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  Rodentia · Cricetidae · Microtus pennsylvanicus
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Microtus pennsylvanicus

Meadow Vole

Order: Rodentia
Family: Cricetidae

Image of Microtus pennsylvanicus
Microtus pennsylvanicus - adult (right), juvenile (left)
Click to enlarge. (133 kb)

Conservation Status: Least Concern.


Meadow Voles have a remarkable reproductive output: they are the world's most prolific mammals. Females can breed when they are a month old and produce litters of 3-10 pups every three weeks for the rest of their lives. A captive female produced 17 litters in one year. They are known for their boom-bust population cycles. Population density can vary from several Voles to several hundred per hectare over a 2-5 year period. Biologists have been studying - and trying to explain - these boom-bust cycles for more than half a century. At peak density, Meadow Voles are capable of real damage to farms and orchards. They are also a very important food source for many predators.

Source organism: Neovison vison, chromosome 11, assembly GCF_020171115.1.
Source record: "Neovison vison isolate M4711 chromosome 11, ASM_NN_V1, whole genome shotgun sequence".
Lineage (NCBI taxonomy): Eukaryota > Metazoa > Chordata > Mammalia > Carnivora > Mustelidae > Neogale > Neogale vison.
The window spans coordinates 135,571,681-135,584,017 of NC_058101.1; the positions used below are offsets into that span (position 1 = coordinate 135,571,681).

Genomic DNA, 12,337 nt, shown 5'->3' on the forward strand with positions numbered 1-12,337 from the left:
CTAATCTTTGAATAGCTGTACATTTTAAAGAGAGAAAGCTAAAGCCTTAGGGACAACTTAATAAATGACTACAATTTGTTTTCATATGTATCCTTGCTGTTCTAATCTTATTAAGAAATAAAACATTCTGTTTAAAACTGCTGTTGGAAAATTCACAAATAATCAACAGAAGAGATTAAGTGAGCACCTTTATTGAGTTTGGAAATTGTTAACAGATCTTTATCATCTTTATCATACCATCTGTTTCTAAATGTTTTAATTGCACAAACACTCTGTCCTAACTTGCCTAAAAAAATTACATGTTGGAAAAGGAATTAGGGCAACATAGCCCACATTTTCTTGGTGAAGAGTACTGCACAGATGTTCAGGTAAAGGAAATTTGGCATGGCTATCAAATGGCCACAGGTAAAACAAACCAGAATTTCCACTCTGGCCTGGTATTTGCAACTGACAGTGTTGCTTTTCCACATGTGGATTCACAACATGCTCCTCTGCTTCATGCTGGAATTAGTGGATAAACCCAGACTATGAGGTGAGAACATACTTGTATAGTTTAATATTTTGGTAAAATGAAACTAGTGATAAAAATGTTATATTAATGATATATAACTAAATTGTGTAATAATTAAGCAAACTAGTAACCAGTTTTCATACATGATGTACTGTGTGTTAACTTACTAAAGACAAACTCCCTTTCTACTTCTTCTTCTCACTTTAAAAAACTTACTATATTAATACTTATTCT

Also known as:
Meadow Mouse, Field Mouse

Sexual Dimorphism:
None

Length:
Average: 167 mm
Range: 140-195 mm

Weight:
Range: 33-65 g

References:

Ord, G., 1815.  in A new geographical, historical, and commercial grammar; and present state of the several kingdoms of the world (W. Guthrie, compiler), 2nd Amer. ed., Johnson and Warner, Philadelphia, 2:1-603., p. 292.

Links:

Mammal Species of the World

Mammalian Species, American Society of Mammalogists' species account

Distribution of Microtus pennsylvanicus

Image of Microtus pennsylvanicus
Click to enlarge. (97kb)